In a decisive win for labor, the Public Employment Relations Board (PERB) overturned an administrative law judge and held firefighters at Sacramento’s airports have the right to wear Sacramento Area Fire Fighters, IAFF Local 522 union logos on duty.
The case has statewide importance for two reasons. First, the ruling means public safety professionals, such as firefighters and peace officers who were a uniform, still have the right to wear union insignia on duty. Second, firmly established that the right to wear union insignia cannot be limited to pins, but includes other apparel such as T-shirts, caps, and clothing.
In County of Sacramento (2014) PERB Decision No. 2393-M, firefighters wanted to wear union logos on the Class B uniform t-shirts, caps, and sweatshirts. Local 522 provides the apparel at cost to firefighters it represents throughout the Sacramento area. The Local 522 apparel conforms to uniform specifications and includes the union logo.
For a time, firefighters were allowed to wear the union logo apparel occasionally. In October, firefighters wore pink versions of their union logo apparel to support breast cancer awareness. There were no operational problems or complaints. Then, the County ordered the firefighters not to wear “hats, T-shirts and sweatshirts with the union logo” and announced it would discipline any firefighter who wore the union logo.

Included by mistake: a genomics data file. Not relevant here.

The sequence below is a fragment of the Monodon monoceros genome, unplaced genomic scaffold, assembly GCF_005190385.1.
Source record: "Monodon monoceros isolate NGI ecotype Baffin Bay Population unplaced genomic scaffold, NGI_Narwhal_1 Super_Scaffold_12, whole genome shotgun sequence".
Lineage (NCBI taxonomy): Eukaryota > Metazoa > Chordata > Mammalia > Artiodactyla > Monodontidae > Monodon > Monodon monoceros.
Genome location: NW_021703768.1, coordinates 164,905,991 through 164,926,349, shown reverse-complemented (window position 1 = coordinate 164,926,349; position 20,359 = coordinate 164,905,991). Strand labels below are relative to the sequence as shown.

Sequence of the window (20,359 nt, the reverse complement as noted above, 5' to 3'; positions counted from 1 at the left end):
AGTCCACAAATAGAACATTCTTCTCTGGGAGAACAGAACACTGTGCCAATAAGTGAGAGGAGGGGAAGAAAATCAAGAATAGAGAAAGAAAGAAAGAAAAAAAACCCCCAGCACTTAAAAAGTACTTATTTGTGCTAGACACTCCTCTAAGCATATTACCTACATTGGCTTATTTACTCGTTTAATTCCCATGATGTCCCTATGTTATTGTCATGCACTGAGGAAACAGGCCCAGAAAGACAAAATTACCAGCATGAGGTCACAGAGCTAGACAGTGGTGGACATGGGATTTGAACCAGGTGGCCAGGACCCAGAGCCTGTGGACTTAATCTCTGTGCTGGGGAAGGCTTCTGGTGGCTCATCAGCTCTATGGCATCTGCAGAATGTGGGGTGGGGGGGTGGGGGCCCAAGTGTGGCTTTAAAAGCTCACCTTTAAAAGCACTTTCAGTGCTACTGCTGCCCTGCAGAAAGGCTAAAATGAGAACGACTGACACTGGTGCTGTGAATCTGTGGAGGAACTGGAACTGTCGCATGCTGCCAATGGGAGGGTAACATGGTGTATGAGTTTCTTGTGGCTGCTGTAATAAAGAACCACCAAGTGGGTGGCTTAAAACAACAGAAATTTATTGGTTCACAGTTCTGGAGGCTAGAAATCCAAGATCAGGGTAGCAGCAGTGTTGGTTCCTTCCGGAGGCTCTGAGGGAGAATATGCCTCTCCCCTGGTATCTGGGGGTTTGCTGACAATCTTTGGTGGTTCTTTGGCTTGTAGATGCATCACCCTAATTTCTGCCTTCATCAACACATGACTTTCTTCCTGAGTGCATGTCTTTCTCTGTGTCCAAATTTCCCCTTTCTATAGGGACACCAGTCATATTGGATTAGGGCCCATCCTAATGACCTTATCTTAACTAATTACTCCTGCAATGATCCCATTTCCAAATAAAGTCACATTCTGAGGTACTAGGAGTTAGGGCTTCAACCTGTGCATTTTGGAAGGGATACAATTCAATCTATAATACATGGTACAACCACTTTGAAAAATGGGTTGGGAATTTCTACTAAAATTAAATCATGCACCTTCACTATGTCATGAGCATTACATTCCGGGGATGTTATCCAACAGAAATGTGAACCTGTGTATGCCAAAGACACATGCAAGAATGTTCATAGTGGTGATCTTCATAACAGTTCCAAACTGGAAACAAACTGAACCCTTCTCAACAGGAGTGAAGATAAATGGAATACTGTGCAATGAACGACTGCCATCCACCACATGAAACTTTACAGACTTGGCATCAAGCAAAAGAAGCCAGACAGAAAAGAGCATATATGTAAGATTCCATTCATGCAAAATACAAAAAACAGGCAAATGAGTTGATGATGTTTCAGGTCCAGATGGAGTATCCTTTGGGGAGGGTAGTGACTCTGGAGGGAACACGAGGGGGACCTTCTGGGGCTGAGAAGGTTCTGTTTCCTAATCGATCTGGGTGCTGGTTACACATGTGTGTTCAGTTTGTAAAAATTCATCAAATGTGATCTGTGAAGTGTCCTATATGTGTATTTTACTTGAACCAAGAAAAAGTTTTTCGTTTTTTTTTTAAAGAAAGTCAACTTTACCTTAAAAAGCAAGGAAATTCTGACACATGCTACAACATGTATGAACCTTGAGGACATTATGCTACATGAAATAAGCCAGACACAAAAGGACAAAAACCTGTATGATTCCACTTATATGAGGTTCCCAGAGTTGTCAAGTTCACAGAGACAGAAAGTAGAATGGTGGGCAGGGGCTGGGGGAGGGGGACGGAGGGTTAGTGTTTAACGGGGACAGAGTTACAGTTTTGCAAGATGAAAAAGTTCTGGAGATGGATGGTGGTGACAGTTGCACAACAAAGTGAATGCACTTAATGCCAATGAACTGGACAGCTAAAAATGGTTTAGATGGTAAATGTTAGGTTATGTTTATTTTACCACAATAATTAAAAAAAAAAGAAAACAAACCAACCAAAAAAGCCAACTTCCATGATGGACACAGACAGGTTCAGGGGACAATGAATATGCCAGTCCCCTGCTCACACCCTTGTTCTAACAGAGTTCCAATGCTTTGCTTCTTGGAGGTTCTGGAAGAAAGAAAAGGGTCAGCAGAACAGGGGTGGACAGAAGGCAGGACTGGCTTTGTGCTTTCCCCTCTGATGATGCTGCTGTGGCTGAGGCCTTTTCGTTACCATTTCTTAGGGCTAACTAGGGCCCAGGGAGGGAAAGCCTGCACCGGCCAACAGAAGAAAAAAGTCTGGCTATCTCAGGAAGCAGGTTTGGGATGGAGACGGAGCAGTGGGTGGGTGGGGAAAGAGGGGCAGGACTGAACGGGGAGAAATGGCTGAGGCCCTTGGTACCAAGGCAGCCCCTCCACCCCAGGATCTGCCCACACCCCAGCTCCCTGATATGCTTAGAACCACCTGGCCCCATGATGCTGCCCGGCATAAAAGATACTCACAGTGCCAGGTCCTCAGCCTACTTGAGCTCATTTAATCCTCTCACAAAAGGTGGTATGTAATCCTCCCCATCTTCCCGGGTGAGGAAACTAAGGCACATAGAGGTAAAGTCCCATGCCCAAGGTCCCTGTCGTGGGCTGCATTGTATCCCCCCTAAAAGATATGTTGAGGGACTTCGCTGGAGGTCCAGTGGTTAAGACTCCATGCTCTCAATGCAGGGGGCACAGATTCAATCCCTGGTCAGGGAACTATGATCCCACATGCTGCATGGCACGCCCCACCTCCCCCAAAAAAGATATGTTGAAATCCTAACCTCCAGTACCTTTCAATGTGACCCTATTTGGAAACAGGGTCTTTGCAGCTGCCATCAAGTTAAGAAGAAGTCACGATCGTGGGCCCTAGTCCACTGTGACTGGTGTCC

Local 522 filed an unfair practice charge with PERB, alleging the prohibition against wearing the Local 522 logo interfered with their rights under the Meyers-Milias-Brown Act, one of California’s public sector collective bargaining statutes. Local 522 members expressed their strong desire to support and show solidarity with their union which they had worked hard to join by wearing union apparel on duty.
The County claimed the firefighters did not have the right to wear union insignia on their Class B uniform. It claimed that since the firefighters wore public safety uniforms, the County had the right to ban union insignia since they were not part of the uniform. The County also claimed union members only have a right to wear small union pins, not other kinds of union apparel.
PERB rejected the County’s arguments and upheld the right of Local 522 members to wear the union logo. PERB held the “fundamental right to wear union insignia at work” applies equally to employees who wear public safety uniforms.
PERB rejected the notion that a union member’s right to wear union insignia is limited to wearing pins, noting, “The County offers no logical argument why a protected right to wear union insignia transforms into an unprotected right because the insignia appears on clothing rather than an object that is attached to clothing.”
Thus, PERB held the County had to demonstrate there was a special circumstance justifying the restriction on wearing the union logo. The County provided no evidence of a special circumstance and the evidence showed several other agencies permit firefighters to wear union insignia at work without incident. Thus, PERB decided the County violated Local 522 members’ rights and ordered it to cease and desist and post notice of its violation of state law.
Local 522 was represented in the matter by Jeffrey R. A. Edwards, a senior associate at Mastagni Holstedt, APC.